This morning I was checking out my research files and came across a great article from Copyblogger.com on how to find business leads on Twitter. As usual, my friends at Copyblogger did an outstanding job of simplifying a task that the general public seems to over-complicate.
Here’s my paraphrased simplification of Copyblogger’s simple process. To find business leads on Twitter you really only have to do three things:
1) search phrases that match your services
2) find tweets that match the people looking for you
3) contact them.
Sounds easy enough, yes? But what if you don’t really use Twitter, is this still something you should do? And if so, how do you know which words/phrases to search and how to find the people looking for you? Glad you asked these questions on my Facebook page, Rebecca Garcia! To answer your first question, yes, I absolutely think this is something you should do. If you’re looking for business, you should be looking at all times and in all places. Now does that mean you should obsess over this? Not at all. And does it mean you’ve now got another thing to put on your daily to do list? Not necessarily. However, I’m a fan of trying everything at least a few times before I decide whether it is or isn’t a wise use of my time. That said, give it a whirl. Once you make the initial connection, give time for the relationship to develop. Then you can decide what you think.
As for the rest of your questions, well, here’s a series of screenshots that show you exactly how to find business leads on Twitter:
Step 1: Log in to Twitter. Consider the key phrases someone might use when searching for a business like yours. For example, Rebecca is a business coach. When someone is in need of her services, they might tweet things like “I need to find a business coach.” Make a list of some key phrases relevant to your business and then enter them in the search bar on Twitter (directly to the right of the Twitter logo at the top).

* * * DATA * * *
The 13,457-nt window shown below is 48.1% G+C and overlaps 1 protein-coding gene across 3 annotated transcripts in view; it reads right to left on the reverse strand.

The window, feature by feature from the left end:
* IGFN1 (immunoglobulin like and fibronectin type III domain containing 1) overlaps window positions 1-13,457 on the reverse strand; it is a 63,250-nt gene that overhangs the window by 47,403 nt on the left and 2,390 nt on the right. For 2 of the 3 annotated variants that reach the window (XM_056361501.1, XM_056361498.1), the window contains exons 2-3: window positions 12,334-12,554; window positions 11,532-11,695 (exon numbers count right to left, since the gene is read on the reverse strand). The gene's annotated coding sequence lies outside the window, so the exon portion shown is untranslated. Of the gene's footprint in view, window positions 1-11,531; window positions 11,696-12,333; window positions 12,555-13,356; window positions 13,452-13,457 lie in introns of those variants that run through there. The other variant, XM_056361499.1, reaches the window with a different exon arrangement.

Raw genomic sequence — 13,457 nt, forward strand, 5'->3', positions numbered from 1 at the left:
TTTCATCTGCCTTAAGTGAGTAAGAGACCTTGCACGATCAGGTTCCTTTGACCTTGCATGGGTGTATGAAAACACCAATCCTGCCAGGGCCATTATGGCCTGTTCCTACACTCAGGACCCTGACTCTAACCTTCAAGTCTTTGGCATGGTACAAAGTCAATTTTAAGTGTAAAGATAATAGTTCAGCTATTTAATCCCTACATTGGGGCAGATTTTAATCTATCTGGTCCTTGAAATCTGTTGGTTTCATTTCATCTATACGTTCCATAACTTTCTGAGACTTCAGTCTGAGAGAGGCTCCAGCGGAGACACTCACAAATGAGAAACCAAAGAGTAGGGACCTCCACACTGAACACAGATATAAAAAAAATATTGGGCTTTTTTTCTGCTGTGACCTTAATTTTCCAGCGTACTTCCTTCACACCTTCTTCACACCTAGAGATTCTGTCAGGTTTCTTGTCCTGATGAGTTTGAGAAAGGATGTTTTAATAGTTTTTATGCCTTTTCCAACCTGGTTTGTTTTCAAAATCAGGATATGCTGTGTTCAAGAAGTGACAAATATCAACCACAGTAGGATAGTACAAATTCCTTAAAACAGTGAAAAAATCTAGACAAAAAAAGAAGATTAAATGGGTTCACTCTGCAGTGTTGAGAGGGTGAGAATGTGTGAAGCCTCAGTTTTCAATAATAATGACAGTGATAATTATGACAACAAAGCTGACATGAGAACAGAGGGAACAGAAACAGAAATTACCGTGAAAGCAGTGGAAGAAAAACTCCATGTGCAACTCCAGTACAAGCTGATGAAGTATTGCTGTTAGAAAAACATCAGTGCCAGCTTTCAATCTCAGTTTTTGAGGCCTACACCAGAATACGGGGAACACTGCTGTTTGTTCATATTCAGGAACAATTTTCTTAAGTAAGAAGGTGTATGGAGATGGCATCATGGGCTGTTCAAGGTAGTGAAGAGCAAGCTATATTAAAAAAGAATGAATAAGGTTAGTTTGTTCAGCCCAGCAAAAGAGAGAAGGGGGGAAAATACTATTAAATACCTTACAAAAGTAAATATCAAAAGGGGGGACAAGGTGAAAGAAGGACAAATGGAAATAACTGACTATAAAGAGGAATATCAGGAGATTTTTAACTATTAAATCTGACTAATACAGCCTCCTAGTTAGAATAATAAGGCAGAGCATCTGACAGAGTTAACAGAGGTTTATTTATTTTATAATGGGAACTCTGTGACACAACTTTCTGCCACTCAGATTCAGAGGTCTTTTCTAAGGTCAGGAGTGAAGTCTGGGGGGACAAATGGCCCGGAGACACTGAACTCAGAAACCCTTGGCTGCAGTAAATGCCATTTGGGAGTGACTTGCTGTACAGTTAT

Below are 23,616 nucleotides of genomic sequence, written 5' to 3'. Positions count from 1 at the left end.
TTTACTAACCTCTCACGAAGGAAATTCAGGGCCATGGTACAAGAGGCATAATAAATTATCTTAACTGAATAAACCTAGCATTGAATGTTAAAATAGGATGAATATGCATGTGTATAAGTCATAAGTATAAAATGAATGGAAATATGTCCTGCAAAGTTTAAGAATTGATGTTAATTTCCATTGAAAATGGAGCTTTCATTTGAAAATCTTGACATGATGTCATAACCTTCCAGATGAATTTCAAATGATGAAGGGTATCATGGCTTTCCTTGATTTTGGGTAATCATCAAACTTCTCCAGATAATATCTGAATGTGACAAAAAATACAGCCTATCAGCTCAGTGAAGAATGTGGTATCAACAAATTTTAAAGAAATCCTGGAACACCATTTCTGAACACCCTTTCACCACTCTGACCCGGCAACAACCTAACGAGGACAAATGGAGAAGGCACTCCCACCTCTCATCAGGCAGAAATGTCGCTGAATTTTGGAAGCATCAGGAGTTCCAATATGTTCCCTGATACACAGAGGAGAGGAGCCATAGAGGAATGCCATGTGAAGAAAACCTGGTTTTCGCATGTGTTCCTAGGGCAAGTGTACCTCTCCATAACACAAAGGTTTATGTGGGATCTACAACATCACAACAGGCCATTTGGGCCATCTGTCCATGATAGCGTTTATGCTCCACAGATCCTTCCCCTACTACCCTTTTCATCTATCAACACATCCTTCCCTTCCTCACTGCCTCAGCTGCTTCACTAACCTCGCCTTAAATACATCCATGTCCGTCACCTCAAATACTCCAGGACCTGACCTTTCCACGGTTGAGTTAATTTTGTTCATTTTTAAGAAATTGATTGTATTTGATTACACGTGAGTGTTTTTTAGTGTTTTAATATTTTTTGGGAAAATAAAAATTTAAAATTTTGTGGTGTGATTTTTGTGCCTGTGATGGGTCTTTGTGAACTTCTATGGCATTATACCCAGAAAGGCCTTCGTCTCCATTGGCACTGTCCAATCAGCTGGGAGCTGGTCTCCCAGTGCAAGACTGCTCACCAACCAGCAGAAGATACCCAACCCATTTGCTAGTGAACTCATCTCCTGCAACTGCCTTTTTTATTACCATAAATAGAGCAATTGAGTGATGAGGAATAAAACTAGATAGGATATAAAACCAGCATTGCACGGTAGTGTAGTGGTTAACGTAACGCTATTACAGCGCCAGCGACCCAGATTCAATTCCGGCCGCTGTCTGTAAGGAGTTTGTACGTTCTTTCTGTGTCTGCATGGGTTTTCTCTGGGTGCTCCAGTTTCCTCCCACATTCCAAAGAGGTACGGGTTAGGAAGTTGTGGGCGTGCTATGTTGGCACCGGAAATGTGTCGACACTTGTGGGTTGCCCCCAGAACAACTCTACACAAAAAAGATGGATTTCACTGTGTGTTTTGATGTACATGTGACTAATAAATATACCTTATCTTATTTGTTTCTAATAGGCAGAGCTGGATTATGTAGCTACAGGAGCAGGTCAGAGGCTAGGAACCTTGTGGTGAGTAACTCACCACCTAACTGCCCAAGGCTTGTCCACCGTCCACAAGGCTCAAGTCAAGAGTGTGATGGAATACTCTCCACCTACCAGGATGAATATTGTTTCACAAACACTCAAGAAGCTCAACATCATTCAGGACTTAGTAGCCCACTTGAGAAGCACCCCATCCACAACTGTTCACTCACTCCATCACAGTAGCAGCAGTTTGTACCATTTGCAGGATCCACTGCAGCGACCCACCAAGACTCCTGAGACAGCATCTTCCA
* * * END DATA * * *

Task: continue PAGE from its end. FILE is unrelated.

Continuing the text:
Step 2: Scan the results. You may need to scroll down the page a bit. It shouldn’t take much longer than a few seconds to come across something relevant. Just be patient…as you’ll probably have to sift thru a lot of self-promoting tweets before you find your leads. Notice in the screenshot below of two tweets. The first from @kee2yourheart who said “I need to find my business mentor/coach” and @dandal1on who tweeted “I’ve been looking to start and online business and need someone to coach me through this process. How do I find more info?” Remember, these are potential leads, but it will take more research to determine if they are a fit. It’s possible that @kee2yourheart is already working with a coach and literally meant that she needed to find this person when she tweeted that. Or it could have been more like “I’ve been putting this off for too long, I really need to find help.” Also note that @dandal1on sent his tweet to two specific people. Is this because these are his trusted resources? The people he relies on to connect him with the people he’s looking for? Or is this because they are all discussing a big project together and he wants to keep them in the loop? You really never know until you do you homework, but this is a good start.
Step 3: Reply. There are two ways to reach out right off the bat. The first is to begin following this person so you can build a relationship with them. The second is to click the ‘reply’ link and directly respond to their tweet. Both can be effective…you’ll just have to experiment a bit and see what works best for you.
And that, my friends, is all there is to it. For those of you who have already tried this, tell us, how did it work for you? Anyone have a great success story to share?